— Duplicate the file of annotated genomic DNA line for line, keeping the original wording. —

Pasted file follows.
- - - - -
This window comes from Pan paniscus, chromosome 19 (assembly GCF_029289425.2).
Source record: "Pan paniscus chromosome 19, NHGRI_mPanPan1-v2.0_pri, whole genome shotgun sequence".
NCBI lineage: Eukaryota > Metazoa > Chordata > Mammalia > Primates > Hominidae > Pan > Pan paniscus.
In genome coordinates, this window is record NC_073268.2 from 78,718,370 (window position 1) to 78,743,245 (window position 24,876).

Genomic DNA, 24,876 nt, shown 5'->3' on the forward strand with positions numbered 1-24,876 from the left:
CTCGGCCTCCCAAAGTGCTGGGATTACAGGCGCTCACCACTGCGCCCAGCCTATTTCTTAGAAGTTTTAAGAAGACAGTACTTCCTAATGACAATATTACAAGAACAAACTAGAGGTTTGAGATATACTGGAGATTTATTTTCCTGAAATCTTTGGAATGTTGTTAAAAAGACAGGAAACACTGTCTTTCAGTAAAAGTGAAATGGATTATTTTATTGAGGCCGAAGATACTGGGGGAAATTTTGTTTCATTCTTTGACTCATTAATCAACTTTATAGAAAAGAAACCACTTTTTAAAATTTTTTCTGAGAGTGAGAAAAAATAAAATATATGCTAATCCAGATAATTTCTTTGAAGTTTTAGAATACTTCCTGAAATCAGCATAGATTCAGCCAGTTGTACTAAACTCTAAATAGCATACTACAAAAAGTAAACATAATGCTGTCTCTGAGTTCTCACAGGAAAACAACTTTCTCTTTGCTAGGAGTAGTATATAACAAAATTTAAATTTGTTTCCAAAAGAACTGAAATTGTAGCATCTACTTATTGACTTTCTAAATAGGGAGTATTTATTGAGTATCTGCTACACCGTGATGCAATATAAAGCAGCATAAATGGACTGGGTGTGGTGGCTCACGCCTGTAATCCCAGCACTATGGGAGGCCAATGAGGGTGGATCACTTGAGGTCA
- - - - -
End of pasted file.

This window comes from Pan paniscus, chromosome 19 (assembly GCF_029289425.2).
Source record: "Pan paniscus chromosome 19, NHGRI_mPanPan1-v2.0_pri, whole genome shotgun sequence".
NCBI lineage: Eukaryota > Metazoa > Chordata > Mammalia > Primates > Hominidae > Pan > Pan paniscus.
In genome coordinates, this window is record NC_073268.2 from 78,718,370 (window position 1) to 78,743,245 (window position 24,876).

Genomic DNA, 24,876 nt, shown 5'->3' on the forward strand with positions numbered 1-24,876 from the left:
CTCGGCCTCCCAAAGTGCTGGGATTACAGGCGCTCACCACTGCGCCCAGCCTATTTCTTAGAAGTTTTAAGAAGACAGTACTTCCTAATGACAATATTACAAGAACAAACTAGAGGTTTGAGATATACTGGAGATTTATTTTCCTGAAATCTTTGGAATGTTGTTAAAAAGACAGGAAACACTGTCTTTCAGTAAAAGTGAAATGGATTATTTTATTGAGGCCGAAGATACTGGGGGAAATTTTGTTTCATTCTTTGACTCATTAATCAACTTTATAGAAAAGAAACCACTTTTTAAAATTTTTTCTGAGAGTGAGAAAAAATAAAATATATGCTAATCCAGATAATTTCTTTGAAGTTTTAGAATACTTCCTGAAATCAGCATAGATTCAGCCAGTTGTACTAAACTCTAAATAGCATACTACAAAAAGTAAACATAATGCTGTCTCTGAGTTCTCACAGGAAAACAACTTTCTCTTTGCTAGGAGTAGTATATAACAAAATTTAAATTTGTTTCCAAAAGAACTGAAATTGTAGCATCTACTTATTGACTTTCTAAATAGGGAGTATTTATTGAGTATCTGCTACACCGTGATGCAATATAAAGCAGCATAAATGGACTGGGTGTGGTGGCTCACGCCTGTAATCCCAGCACTATGGGAGGCCAATGAGGGTGGATCACTTGAGGTCA